HPAC Magazine

Vancouver’s zero-carbon firehall now open

By HPAC Magazine   

Construction Energy Manager Green Technology Heat Pumps Heating HPAC General geothermal heat pumps Vancouver Zero Carbon

Firehall 17, with geothermal heat pumps for heating/cooling, is also on track to achieve Passive House certification.

(source: City of Vancouver)

Canada’s first ever zero-carbon firehall is now open, providing essential fire and rescue services, while showcasing a green design approach.

Vancouver first announced the project back in 2018, and now the city’s Firehall 17 is an example of municipal leadership on climate action and is paving the way for future buildings to achieve near zero emissions.

According to the city, nearly 60% of the municipality’s carbon pollution comes from burning gas to heat buildings and hot water. The new firehall was constructed to a zero emissions standard and achieved LEED Gold certification and Net Zero Energy as defined by the Federation of Canadian Municipalities. It is also on track to achieve Passive House certification.

“It is a demonstration we can make near zero-emissions buildings the new normal, while also helping to reduce energy and water consumption costs,” said Ken Sim, Mayor of Vancouver, in a media release.

Located at 7070 Knight Street, the new firehall is the second largest training site for Vancouver Fire Rescue Services. The expanded building is also designed to be a post-disaster communications hub and fitted with equipment needed to keep the community connected in the event of a disaster, such as an earthquake.

The original fire hall was constructed in 1954, and the facility underwent a significant renewal with construction completed in the spring of 2022. Introba (formerly Integral Group) led the mechanical engineering and design, which includes a geo-exchange field coupled with ground source heat pumps for the heating and cooling water throughout the building. The overall gross floor area is approximately 22,000 sq. ft.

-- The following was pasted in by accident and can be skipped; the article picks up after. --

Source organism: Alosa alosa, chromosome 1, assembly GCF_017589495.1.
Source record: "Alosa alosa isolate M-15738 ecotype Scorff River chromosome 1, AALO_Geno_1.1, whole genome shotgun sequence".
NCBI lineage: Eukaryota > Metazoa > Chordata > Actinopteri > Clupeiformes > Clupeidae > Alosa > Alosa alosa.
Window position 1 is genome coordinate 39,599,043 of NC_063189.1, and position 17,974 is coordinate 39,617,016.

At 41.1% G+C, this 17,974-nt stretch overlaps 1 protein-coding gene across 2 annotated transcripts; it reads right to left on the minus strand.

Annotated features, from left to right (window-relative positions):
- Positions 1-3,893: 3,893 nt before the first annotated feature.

The facility reduces operational carbon emissions by 99.67% from the previous building at that location.

The building was divided into two separately certifiable Passive House zones: Zone A for living areas, running at 20C, and Zone B for four drive-through apparatus bays and a full-size hose/training tower, running at 10C in winter and 25C in summer.

According to Introba, the “high-performance building envelope allows the geo-exchange field to be a fifth of the size compared to an equivalent building built to minimum code standards.”

Design strategies also include efficient air, heat and water recovery systems including high-performance heat recovery ventilation (HRV), and an on-site solar PV array that can allow the all-electric post-disaster fire hall to remain operationally resilient in the wake of disaster.

“This state-of-the-art facility will ensure City of Vancouver is resilient to potential disasters,” said Karen Fry, Fire chief and general manager of Vancouver Fire Rescue Services. “The new Firehall 17 is part of Vancouver Fire Rescue Services long-term fire hall plan and will meet service needs for the next few decades.”







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